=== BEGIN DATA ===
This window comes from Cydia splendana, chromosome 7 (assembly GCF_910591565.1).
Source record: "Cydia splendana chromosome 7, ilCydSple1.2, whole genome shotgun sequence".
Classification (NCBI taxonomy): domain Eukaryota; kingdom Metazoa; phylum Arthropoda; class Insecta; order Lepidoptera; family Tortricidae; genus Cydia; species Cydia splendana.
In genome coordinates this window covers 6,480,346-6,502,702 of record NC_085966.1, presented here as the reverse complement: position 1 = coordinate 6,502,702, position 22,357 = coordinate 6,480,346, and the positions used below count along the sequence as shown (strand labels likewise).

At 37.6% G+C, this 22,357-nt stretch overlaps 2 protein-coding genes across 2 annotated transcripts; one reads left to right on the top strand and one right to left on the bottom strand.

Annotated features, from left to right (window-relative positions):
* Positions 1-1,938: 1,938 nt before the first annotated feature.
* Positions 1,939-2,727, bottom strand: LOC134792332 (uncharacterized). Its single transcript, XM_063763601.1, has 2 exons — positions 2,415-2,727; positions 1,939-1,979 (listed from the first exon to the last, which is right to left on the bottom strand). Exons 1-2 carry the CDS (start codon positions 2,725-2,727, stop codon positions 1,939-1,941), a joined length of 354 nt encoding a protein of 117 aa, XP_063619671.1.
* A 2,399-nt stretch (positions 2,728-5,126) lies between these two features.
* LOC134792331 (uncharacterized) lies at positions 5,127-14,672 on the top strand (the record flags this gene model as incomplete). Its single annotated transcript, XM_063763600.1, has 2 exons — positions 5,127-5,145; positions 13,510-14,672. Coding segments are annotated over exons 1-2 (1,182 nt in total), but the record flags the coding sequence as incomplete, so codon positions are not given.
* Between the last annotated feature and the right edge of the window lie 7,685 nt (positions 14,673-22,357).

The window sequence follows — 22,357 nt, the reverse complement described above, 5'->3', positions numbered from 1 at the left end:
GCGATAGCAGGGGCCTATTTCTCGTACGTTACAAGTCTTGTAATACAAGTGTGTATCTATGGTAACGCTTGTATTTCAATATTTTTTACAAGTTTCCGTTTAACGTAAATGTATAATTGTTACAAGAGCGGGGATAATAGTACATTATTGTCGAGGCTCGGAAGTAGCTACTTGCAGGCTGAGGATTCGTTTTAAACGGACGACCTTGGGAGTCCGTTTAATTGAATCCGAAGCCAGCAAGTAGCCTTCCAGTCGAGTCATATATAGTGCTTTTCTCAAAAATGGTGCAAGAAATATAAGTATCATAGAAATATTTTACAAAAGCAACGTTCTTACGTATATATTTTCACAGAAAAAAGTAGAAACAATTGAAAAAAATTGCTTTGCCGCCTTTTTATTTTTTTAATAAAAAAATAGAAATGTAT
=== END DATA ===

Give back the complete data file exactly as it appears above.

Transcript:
This window comes from Cydia splendana, chromosome 7 (assembly GCF_910591565.1).
Source record: "Cydia splendana chromosome 7, ilCydSple1.2, whole genome shotgun sequence".
Classification (NCBI taxonomy): domain Eukaryota; kingdom Metazoa; phylum Arthropoda; class Insecta; order Lepidoptera; family Tortricidae; genus Cydia; species Cydia splendana.
In genome coordinates this window covers 6,480,346-6,502,702 of record NC_085966.1, presented here as the reverse complement: position 1 = coordinate 6,502,702, position 22,357 = coordinate 6,480,346, and the positions used below count along the sequence as shown (strand labels likewise).

At 37.6% G+C, this 22,357-nt stretch overlaps 2 protein-coding genes across 2 annotated transcripts; one reads left to right on the top strand and one right to left on the bottom strand.

Annotated features, from left to right (window-relative positions):
* Positions 1-1,938: 1,938 nt before the first annotated feature.
* Positions 1,939-2,727, bottom strand: LOC134792332 (uncharacterized). Its single transcript, XM_063763601.1, has 2 exons — positions 2,415-2,727; positions 1,939-1,979 (listed from the first exon to the last, which is right to left on the bottom strand). Exons 1-2 carry the CDS (start codon positions 2,725-2,727, stop codon positions 1,939-1,941), a joined length of 354 nt encoding a protein of 117 aa, XP_063619671.1.
* A 2,399-nt stretch (positions 2,728-5,126) lies between these two features.
* LOC134792331 (uncharacterized) lies at positions 5,127-14,672 on the top strand (the record flags this gene model as incomplete). Its single annotated transcript, XM_063763600.1, has 2 exons — positions 5,127-5,145; positions 13,510-14,672. Coding segments are annotated over exons 1-2 (1,182 nt in total), but the record flags the coding sequence as incomplete, so codon positions are not given.
* Between the last annotated feature and the right edge of the window lie 7,685 nt (positions 14,673-22,357).

The window sequence follows — 22,357 nt, the reverse complement described above, 5'->3', positions numbered from 1 at the left end:
GCGATAGCAGGGGCCTATTTCTCGTACGTTACAAGTCTTGTAATACAAGTGTGTATCTATGGTAACGCTTGTATTTCAATATTTTTTACAAGTTTCCGTTTAACGTAAATGTATAATTGTTACAAGAGCGGGGATAATAGTACATTATTGTCGAGGCTCGGAAGTAGCTACTTGCAGGCTGAGGATTCGTTTTAAACGGACGACCTTGGGAGTCCGTTTAATTGAATCCGAAGCCAGCAAGTAGCCTTCCAGTCGAGTCATATATAGTGCTTTTCTCAAAAATGGTGCAAGAAATATAAGTATCATAGAAATATTTTACAAAAGCAACGTTCTTACGTATATATTTTCACAGAAAAAAGTAGAAACAATTGAAAAAAATTGCTTTGCCGCCTTTTTATTTTTTTAATAAAAAAATAGAAATGTAT